Allah (SWT) said:
“There has certainly been for you in the Messenger excellent pattern for anyone whose hope is in Allah and the Last Day and who remembers Allah often.” Qur’an, 33:21
As part of their practice of the Sunnah of Prophet Muhammad (p), some Muslims preach and force the customs and gear of 7th Century Arabia on other Muslims living all over the world. As a result of their action, the image of Islam is harmed and their advice reflects negatively on Muslims and non-Muslims alike. This article is an attempt to draw Muslims attention to the real substance of the Sunnah of the Prophet Muhammad displayed in his example. This writing will be making a clear distinction between the method of management and elements that the Prophet used in order to illustrate where lays the Sunnah of the Prophet (p) to be followed.
Prophet Muhammad (p) managed his Da’wah work (inviting people to Islam) based on the tools and customs dominant in his time. Customs local to Arabia are common scenes in his actions and approaches, a must method in which his success could not have been possible.
Prophet Muhammad management of his affairs was based on selecting the best tools of his time and place. His approach was made around tailoring the available means and customs into a meaningful solution. The means and customs that were available to the Prophet then may not be available in other places or times. Within this context, the means and articulates he used may or may not become the core part of his Sunnah, but rather it is his example of approach of utilizing available customs and elements.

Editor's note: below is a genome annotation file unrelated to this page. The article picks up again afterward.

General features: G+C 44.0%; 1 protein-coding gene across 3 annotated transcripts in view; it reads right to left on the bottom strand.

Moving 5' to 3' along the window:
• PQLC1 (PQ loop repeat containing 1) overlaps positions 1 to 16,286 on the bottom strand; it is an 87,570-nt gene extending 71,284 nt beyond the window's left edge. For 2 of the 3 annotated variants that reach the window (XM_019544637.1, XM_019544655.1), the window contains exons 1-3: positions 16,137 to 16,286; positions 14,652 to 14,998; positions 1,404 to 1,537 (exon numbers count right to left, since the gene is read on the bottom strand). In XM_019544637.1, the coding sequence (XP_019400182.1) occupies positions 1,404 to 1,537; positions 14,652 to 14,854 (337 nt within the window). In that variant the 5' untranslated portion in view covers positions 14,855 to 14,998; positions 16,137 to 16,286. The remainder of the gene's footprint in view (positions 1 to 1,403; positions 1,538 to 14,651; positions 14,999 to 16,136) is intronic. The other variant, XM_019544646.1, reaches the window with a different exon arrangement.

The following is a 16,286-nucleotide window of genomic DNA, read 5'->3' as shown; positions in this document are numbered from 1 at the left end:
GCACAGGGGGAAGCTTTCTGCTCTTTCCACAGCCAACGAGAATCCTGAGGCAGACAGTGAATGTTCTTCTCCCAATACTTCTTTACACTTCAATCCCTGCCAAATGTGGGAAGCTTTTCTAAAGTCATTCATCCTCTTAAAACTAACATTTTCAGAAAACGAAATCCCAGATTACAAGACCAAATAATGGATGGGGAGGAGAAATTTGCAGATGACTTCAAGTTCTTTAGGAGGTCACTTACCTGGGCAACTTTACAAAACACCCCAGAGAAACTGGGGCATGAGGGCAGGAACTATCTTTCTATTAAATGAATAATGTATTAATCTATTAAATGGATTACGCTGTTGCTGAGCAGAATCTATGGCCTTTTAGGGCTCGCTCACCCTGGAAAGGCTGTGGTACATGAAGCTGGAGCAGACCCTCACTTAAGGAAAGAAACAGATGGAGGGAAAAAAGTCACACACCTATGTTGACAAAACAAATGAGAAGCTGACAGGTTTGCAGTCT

To illustrate our theory, let us examine the Prophet’s story surrounding his trip to al-Ta’if. In the 10th year from the first revelation, Prophet Muhammad made a decision to go to al-Ta’if, 150 kilometers south of Mecca to make Da’wah and seek protection. This trip was a direct result of Quraysh’s continuous harm, blockades and obstacles before him in Mecca.
For many years Quraysh has been preventing people from speaking to Muhammad including travelers who enter Mecca for business or other purposes. Also, if the Prophet was able to speak to someone, Quraysh would quickly move-in to spoil that person’s mind. Quraysh may tell the individual not to listen to Muhammad because he is a fool, a liar or magician. These restrictions and rejections forced the Prophet to seek the tribes of Thaqeef at al-Ta’if for his Da’wah.
Our interest in the story is to find the pattern that the Prophet took to evade Quraysh and reach al-Ta’if without Quraysh’s intervention and harm.
In this discussion, we will be able to answer the questions: What were the means that the Prophet used in carrying out his trip? Did he use means relevant to his time and people? Would the means he chose became our Sunnah to use today?
The rationality of the Prophet about these issues begins to shine out as he eases his way out from his house for this trip with his servant Zayd (then known as the son of Muhammad, since adoption was not banned yet), and without any of his close followers and without a camel loaded with supplies for the trip.